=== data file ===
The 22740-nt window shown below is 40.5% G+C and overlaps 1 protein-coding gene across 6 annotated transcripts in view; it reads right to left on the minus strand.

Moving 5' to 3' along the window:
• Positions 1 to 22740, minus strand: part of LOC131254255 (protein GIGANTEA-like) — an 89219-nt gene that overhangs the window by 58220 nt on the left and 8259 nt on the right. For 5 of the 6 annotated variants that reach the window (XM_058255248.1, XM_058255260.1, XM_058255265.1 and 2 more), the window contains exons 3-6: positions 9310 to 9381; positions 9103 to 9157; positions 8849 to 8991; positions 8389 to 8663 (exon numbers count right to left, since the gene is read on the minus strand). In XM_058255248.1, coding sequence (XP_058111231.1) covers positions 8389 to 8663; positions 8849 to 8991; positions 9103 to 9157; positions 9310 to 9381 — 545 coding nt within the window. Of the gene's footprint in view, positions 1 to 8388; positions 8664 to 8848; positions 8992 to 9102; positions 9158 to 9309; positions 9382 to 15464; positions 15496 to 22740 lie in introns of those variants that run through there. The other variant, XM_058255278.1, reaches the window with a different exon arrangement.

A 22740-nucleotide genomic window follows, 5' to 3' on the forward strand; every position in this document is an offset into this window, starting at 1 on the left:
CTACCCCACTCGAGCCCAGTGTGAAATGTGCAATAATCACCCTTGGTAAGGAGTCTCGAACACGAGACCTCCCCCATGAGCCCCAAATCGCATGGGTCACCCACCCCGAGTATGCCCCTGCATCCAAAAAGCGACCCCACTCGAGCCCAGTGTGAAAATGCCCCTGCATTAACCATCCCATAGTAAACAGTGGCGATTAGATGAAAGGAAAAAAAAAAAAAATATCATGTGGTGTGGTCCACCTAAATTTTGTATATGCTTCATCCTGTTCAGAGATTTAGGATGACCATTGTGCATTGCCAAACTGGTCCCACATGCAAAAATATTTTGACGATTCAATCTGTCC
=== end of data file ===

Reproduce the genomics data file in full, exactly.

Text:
The 22740-nt window shown below is 40.5% G+C and overlaps 1 protein-coding gene across 6 annotated transcripts in view; it reads right to left on the minus strand.

Moving 5' to 3' along the window:
• Positions 1 to 22740, minus strand: part of LOC131254255 (protein GIGANTEA-like) — an 89219-nt gene that overhangs the window by 58220 nt on the left and 8259 nt on the right. For 5 of the 6 annotated variants that reach the window (XM_058255248.1, XM_058255260.1, XM_058255265.1 and 2 more), the window contains exons 3-6: positions 9310 to 9381; positions 9103 to 9157; positions 8849 to 8991; positions 8389 to 8663 (exon numbers count right to left, since the gene is read on the minus strand). In XM_058255248.1, coding sequence (XP_058111231.1) covers positions 8389 to 8663; positions 8849 to 8991; positions 9103 to 9157; positions 9310 to 9381 — 545 coding nt within the window. Of the gene's footprint in view, positions 1 to 8388; positions 8664 to 8848; positions 8992 to 9102; positions 9158 to 9309; positions 9382 to 15464; positions 15496 to 22740 lie in introns of those variants that run through there. The other variant, XM_058255278.1, reaches the window with a different exon arrangement.

A 22740-nucleotide genomic window follows, 5' to 3' on the forward strand; every position in this document is an offset into this window, starting at 1 on the left:
CTACCCCACTCGAGCCCAGTGTGAAATGTGCAATAATCACCCTTGGTAAGGAGTCTCGAACACGAGACCTCCCCCATGAGCCCCAAATCGCATGGGTCACCCACCCCGAGTATGCCCCTGCATCCAAAAAGCGACCCCACTCGAGCCCAGTGTGAAAATGCCCCTGCATTAACCATCCCATAGTAAACAGTGGCGATTAGATGAAAGGAAAAAAAAAAAAAATATCATGTGGTGTGGTCCACCTAAATTTTGTATATGCTTCATCCTGTTCAGAGATTTAGGATGACCATTGTGCATTGCCAAACTGGTCCCACATGCAAAAATATTTTGACGATTCAATCTGTCC